Recently, Myf Warhurst wrote an article about her own experience with Secondlife, which sadly had been rather negative. As those of us who have gone through the early stages of avatar childhood have found, it’s not easy.
Chiming in at the comments section were a band of the usual suspects who claim the internet is an oubliette of everything evil… while ironically using the same mechanism to vent their frustrations, how bizarre.
Social media can be like choosing a musical instrument to learn and play.
I’ve seen people do really well with one social network, yet completely flop at another. if you find that you’re no good on the piano but do well on guitar, it doesn’t mean the piano sucks and is only for idiots, right?
Therefore if Twitter and Facebook don’t do it for you, then perhaps Skype is more your thing.
The Movie “Beautiful Kate” demonstrated a great use for Secondlife, Rachel Griffiths played the Daughter of a dying Father. Alone in the outback with nobody around for miles, she used Secondlife to meet with a group of people, it would have come in handy on long lonely outback nights.
I have mentioned before that users of Secondlife are often stuck in remote locations or not well enough to get out of the house and meet people, as according to those who would never use the internet insist we must always do.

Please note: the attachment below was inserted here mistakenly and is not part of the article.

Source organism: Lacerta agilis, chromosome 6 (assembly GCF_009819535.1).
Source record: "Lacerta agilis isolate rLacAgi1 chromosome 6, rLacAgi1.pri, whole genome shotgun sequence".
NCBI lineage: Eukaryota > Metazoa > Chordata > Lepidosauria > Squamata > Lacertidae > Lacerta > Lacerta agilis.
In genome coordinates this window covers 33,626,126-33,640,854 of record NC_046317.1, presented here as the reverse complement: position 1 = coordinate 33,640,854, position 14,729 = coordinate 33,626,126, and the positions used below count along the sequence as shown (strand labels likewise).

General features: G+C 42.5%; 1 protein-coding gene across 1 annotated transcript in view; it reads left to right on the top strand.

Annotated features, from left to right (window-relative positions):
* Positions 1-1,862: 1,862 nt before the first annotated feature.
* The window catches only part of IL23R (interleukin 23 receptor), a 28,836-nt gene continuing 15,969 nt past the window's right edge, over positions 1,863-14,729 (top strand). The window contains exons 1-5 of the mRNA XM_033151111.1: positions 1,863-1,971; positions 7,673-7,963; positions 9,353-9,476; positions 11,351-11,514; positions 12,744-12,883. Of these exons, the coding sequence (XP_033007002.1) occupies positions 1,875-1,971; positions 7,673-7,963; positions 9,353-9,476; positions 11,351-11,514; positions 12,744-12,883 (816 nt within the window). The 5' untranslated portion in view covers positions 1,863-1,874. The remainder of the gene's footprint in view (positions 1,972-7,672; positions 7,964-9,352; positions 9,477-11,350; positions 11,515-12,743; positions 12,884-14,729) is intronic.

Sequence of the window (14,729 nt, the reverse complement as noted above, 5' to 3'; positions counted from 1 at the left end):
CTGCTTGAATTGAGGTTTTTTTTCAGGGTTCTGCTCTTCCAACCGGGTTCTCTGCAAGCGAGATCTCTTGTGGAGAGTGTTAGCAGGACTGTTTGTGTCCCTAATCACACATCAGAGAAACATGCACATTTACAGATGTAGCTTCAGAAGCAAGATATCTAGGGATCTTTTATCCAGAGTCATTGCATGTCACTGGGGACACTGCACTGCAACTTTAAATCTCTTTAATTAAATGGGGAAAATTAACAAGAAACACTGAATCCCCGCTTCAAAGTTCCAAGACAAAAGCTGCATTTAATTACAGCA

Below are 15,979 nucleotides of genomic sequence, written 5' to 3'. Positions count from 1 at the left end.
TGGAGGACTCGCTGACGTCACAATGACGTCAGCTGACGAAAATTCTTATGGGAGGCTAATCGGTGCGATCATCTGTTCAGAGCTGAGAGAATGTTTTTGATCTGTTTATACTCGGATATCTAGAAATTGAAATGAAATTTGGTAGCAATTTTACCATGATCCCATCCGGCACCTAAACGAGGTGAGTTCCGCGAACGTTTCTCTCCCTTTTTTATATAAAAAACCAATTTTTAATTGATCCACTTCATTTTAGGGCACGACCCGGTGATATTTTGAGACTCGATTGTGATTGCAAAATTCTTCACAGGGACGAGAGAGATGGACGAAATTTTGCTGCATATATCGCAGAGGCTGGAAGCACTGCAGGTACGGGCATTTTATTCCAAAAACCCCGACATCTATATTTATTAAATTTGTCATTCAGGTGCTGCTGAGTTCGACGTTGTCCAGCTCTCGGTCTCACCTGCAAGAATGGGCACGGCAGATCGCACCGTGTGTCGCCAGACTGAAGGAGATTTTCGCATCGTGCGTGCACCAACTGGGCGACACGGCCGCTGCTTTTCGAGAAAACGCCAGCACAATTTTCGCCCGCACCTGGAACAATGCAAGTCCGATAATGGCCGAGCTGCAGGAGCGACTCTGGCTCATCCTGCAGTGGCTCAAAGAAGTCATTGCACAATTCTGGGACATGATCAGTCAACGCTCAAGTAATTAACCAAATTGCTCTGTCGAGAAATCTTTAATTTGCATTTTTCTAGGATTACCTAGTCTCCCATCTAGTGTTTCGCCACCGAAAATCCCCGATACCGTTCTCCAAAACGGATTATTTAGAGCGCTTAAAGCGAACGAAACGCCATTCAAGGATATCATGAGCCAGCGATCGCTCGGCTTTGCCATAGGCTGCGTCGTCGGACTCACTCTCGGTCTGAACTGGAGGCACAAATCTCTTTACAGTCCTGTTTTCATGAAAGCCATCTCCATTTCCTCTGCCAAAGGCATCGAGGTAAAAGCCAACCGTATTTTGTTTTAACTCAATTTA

A friend of mine works as a miner in NSW, he works really hard, often at odd hours. He lives about 200km away from his family and shares his home with his animals.
But naturally he wants to have some sort of human contact, quite difficult when you’re way out in the bush and the local pub and cafes are not open at 4am, and frankly, who wants to go out again when you’re utterly beat?
About four years back, after some persuasion by friends on other social networks, he decided to try Secondlife.
Initially he was against it, he had some pre-conceived ideas about Secondlife and it’s users, but once he tried it
he was sold. He even went as far as buying an entire island with a friend, which can be quite an expensive thing to do, most people who use Secondlife don’t buy an island.
When I pay him a visit, his avatar is frequently standing with a group of three or four others, they don’t role play or play a game, they talk about exactly the same things that people would if they met in real life, and so do I.
Talking on Secondlife, with a group of friends is far better than speaking to just one on the phone, and if your friends are interstate or overseas, then it also works out to be a very cheap conversation.
We internet users take quite a lot from the media, and even other internet users, which is quite strange really.
There have always been passive hobbies where people sit for a long time, especially during winter when it’s too cold for anything else. Some people sit for days knitting, sewing, painting or writing, is there anything wrong with that?
For me, I loved being home with my parents and my animals. as long as I was home, I was happy. and besides, I had stacks of 45s which I loved to sit and listen to, I was obsessed with music, and nobody had any objections to it… Well no, there were some who thought that I should have been down the park, kicking a ball around, but that was simply not me.